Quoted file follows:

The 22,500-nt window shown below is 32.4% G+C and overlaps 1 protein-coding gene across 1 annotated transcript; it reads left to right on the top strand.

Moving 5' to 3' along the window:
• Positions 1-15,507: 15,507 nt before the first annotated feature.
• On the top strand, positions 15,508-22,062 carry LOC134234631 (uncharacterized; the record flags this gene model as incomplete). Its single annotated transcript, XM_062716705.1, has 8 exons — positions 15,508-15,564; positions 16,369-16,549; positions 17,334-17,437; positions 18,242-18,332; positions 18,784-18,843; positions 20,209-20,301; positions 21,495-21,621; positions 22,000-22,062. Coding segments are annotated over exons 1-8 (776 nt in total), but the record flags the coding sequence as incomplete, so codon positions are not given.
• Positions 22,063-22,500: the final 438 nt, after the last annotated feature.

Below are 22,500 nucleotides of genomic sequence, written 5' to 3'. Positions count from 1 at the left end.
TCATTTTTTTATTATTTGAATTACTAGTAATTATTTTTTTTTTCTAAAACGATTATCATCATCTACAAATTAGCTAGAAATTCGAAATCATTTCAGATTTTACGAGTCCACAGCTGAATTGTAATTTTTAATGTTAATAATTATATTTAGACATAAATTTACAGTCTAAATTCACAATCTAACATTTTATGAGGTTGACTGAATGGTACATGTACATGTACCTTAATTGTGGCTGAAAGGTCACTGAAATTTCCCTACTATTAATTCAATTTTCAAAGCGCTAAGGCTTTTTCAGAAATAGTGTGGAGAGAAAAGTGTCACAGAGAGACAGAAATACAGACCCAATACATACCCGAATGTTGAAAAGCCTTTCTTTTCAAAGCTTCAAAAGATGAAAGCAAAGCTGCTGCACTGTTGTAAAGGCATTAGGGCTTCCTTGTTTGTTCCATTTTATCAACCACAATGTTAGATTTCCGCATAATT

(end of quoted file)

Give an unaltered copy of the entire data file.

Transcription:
The 22,500-nt window shown below is 32.4% G+C and overlaps 1 protein-coding gene across 1 annotated transcript; it reads left to right on the top strand.

Moving 5' to 3' along the window:
• Positions 1-15,507: 15,507 nt before the first annotated feature.
• On the top strand, positions 15,508-22,062 carry LOC134234631 (uncharacterized; the record flags this gene model as incomplete). Its single annotated transcript, XM_062716705.1, has 8 exons — positions 15,508-15,564; positions 16,369-16,549; positions 17,334-17,437; positions 18,242-18,332; positions 18,784-18,843; positions 20,209-20,301; positions 21,495-21,621; positions 22,000-22,062. Coding segments are annotated over exons 1-8 (776 nt in total), but the record flags the coding sequence as incomplete, so codon positions are not given.
• Positions 22,063-22,500: the final 438 nt, after the last annotated feature.

Below are 22,500 nucleotides of genomic sequence, written 5' to 3'. Positions count from 1 at the left end.
TCATTTTTTTATTATTTGAATTACTAGTAATTATTTTTTTTTTCTAAAACGATTATCATCATCTACAAATTAGCTAGAAATTCGAAATCATTTCAGATTTTACGAGTCCACAGCTGAATTGTAATTTTTAATGTTAATAATTATATTTAGACATAAATTTACAGTCTAAATTCACAATCTAACATTTTATGAGGTTGACTGAATGGTACATGTACATGTACCTTAATTGTGGCTGAAAGGTCACTGAAATTTCCCTACTATTAATTCAATTTTCAAAGCGCTAAGGCTTTTTCAGAAATAGTGTGGAGAGAAAAGTGTCACAGAGAGACAGAAATACAGACCCAATACATACCCGAATGTTGAAAAGCCTTTCTTTTCAAAGCTTCAAAAGATGAAAGCAAAGCTGCTGCACTGTTGTAAAGGCATTAGGGCTTCCTTGTTTGTTCCATTTTATCAACCACAATGTTAGATTTCCGCATAATT